After an unprecedented legislative session, the Mississippi House of Representatives and the State Senate adjourned sine die on Friday, October 2, 2020 in accordance with House Concurrent Resolution 69.
When HC 69 was passed earlier in the session, the Legislature was given six days to meet and pass bills related to the global pandemic of COVID-19 (coronavirus)before October 10. The final two days were used this week to appropriate the remainder of the CARES Act funds received from the federal government.
House Bill 1812 (authored by Gulf Coast Appropriations Committee Chair John Read) appropriated $10 million to the Wireless Communication Commission for upgrades to their network. The WCC controls the Mississippi Wireless Information Network, a public safety radio communication platform used by first responders and emergency personnel. HB 1812 passed the House unanimously by a vote of 116-0, passed the Senate and has been sent to the Governor for signing.
House Bills 1809 and 1810 created the Rental Assistance Grant Program and appropriated $20 million to fund the program. Landlords can apply for grants up to $30,000 to cover losses incurred due to the pandemic when evictions were suspended. Both bills passed with bipartisan support.
Additionally, two more pieces of legislation passed that appropriated CARES funds to hospitals. House Bill 1813 appropriated $4 million to the MS Department of Health to reimburse specialty hospitals affected by COVID-19. Senate Bill 3060 appropriated $10 million for hospitals to use on Intensive Care Units, including additional beds and adding negative pressure rooms.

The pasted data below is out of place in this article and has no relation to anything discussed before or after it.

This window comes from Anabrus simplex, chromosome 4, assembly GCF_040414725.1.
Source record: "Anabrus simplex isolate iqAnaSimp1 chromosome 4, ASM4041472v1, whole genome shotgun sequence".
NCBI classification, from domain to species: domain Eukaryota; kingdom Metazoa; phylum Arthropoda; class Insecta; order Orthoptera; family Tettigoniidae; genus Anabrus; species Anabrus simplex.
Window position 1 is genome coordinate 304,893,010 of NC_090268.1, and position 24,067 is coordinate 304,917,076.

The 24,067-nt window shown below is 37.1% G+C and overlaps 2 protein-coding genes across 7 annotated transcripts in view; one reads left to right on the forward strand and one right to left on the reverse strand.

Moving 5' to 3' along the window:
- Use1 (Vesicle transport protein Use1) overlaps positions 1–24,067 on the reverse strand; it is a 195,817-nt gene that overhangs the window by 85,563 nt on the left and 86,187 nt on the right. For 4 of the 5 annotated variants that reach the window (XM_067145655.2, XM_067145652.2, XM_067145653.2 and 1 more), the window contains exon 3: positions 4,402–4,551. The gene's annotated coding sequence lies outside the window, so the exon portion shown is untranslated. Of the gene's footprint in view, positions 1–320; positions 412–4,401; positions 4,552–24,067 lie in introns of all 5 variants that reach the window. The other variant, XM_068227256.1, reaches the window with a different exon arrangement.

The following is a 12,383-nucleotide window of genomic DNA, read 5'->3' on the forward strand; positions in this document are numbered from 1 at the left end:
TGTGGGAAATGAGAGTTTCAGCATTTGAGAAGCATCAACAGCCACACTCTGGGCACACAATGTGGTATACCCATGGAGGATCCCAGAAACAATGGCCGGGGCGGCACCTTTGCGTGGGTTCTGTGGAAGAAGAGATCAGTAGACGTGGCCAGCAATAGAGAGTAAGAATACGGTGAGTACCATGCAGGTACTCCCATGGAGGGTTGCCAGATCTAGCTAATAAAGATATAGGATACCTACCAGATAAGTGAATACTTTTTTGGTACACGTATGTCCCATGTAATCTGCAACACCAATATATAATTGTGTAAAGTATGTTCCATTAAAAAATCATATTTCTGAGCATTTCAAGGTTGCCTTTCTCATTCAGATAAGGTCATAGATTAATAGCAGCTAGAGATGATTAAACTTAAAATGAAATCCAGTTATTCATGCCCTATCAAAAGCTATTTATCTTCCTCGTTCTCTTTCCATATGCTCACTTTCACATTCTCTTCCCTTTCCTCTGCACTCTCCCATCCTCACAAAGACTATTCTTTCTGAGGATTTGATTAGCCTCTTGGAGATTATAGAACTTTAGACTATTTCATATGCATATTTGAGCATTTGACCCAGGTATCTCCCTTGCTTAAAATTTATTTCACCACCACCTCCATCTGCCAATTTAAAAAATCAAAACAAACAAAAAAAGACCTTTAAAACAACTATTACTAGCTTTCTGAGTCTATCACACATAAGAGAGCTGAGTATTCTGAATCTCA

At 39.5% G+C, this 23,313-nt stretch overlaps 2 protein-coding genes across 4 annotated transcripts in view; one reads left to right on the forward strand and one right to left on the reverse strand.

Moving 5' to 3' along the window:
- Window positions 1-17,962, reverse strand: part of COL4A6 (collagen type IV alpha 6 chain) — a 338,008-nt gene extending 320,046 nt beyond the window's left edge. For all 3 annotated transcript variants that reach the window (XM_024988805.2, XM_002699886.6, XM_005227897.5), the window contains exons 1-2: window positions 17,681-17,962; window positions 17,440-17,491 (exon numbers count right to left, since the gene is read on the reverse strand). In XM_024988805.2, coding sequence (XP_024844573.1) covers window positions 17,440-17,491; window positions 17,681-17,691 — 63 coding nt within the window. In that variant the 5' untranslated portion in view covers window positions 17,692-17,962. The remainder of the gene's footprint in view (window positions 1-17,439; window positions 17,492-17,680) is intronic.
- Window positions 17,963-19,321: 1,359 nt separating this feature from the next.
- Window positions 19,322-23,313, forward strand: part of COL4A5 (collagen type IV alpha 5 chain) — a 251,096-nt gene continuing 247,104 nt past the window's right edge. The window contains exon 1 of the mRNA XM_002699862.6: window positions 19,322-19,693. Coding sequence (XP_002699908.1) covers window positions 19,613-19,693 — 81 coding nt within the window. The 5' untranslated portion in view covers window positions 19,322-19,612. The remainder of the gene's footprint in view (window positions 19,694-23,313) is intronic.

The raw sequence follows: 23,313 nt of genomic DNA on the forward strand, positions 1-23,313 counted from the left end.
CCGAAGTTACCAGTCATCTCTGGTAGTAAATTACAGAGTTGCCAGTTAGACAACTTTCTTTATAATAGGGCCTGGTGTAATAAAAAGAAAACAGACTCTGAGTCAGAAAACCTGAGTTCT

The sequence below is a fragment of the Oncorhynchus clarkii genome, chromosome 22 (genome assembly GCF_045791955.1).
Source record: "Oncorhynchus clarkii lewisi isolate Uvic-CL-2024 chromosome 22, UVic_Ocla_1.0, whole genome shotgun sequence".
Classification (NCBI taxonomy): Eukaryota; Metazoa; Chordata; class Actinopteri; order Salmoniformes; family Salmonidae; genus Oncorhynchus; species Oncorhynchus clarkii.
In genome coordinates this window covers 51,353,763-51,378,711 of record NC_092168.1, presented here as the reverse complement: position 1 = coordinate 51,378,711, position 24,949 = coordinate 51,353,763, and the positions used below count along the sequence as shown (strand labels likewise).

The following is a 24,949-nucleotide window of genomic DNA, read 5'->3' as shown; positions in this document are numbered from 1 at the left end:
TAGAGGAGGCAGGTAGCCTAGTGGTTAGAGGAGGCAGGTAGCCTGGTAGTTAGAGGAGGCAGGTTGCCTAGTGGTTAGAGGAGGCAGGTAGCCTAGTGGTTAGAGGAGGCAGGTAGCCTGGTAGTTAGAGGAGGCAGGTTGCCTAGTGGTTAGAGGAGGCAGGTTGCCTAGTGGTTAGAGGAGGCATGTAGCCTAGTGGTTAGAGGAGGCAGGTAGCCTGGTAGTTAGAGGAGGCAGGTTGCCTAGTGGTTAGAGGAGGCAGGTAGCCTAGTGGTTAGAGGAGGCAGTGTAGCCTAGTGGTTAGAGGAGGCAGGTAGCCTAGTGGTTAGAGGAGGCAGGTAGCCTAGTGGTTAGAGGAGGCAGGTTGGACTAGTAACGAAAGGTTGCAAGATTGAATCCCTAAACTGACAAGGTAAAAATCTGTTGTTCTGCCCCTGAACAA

Senate Bill 3059 appropriated $10 million to the Mississippi Veterans Affairs Board for use in state veterans’ homes, which were greatly impacted by the pandemic. SB 3059 passed the House unanimously by a vote of 115-0.
Senate Bills 3058 and 3061 (cosponsored by Philip Moran R-Pass Christian, Kiln, DeLisle) both appropriated funds to farmers who suffered losses due to the pandemic. This included $3 million set aside for poultry farmers and another $500,000 for sweet potato farmers. Both bills passed by votes of 115-0.
This concluded the 2020 Legislative Session. The session was originally set to end on May 3, but after the global pandemic and resulting shutdowns, it became a nine-month session. The 2021 Legislative Session will convene in about three months.